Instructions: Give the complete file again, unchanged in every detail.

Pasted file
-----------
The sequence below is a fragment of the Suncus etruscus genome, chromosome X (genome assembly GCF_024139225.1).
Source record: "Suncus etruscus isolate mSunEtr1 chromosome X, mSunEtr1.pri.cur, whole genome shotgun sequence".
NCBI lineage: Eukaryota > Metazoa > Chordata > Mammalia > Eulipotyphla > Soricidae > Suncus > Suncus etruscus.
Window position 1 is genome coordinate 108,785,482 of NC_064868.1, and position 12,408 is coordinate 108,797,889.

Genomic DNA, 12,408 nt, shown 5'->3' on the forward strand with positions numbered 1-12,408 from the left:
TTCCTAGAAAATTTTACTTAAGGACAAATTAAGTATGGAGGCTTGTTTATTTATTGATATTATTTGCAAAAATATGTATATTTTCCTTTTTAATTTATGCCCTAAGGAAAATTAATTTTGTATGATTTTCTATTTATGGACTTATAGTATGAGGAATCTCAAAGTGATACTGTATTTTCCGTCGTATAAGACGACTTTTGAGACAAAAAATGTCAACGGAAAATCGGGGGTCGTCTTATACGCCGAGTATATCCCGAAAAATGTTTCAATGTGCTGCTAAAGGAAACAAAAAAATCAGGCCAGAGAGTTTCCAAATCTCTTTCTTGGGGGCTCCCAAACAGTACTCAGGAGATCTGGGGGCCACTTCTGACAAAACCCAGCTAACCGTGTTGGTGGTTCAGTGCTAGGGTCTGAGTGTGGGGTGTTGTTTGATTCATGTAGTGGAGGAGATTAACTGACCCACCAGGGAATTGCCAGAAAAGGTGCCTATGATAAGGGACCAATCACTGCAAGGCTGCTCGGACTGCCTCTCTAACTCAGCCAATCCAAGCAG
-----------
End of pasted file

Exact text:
The sequence below is a fragment of the Suncus etruscus genome, chromosome X (genome assembly GCF_024139225.1).
Source record: "Suncus etruscus isolate mSunEtr1 chromosome X, mSunEtr1.pri.cur, whole genome shotgun sequence".
NCBI lineage: Eukaryota > Metazoa > Chordata > Mammalia > Eulipotyphla > Soricidae > Suncus > Suncus etruscus.
Window position 1 is genome coordinate 108,785,482 of NC_064868.1, and position 12,408 is coordinate 108,797,889.

Genomic DNA, 12,408 nt, shown 5'->3' on the forward strand with positions numbered 1-12,408 from the left:
TTCCTAGAAAATTTTACTTAAGGACAAATTAAGTATGGAGGCTTGTTTATTTATTGATATTATTTGCAAAAATATGTATATTTTCCTTTTTAATTTATGCCCTAAGGAAAATTAATTTTGTATGATTTTCTATTTATGGACTTATAGTATGAGGAATCTCAAAGTGATACTGTATTTTCCGTCGTATAAGACGACTTTTGAGACAAAAAATGTCAACGGAAAATCGGGGGTCGTCTTATACGCCGAGTATATCCCGAAAAATGTTTCAATGTGCTGCTAAAGGAAACAAAAAAATCAGGCCAGAGAGTTTCCAAATCTCTTTCTTGGGGGCTCCCAAACAGTACTCAGGAGATCTGGGGGCCACTTCTGACAAAACCCAGCTAACCGTGTTGGTGGTTCAGTGCTAGGGTCTGAGTGTGGGGTGTTGTTTGATTCATGTAGTGGAGGAGATTAACTGACCCACCAGGGAATTGCCAGAAAAGGTGCCTATGATAAGGGACCAATCACTGCAAGGCTGCTCGGACTGCCTCTCTAACTCAGCCAATCCAAGCAG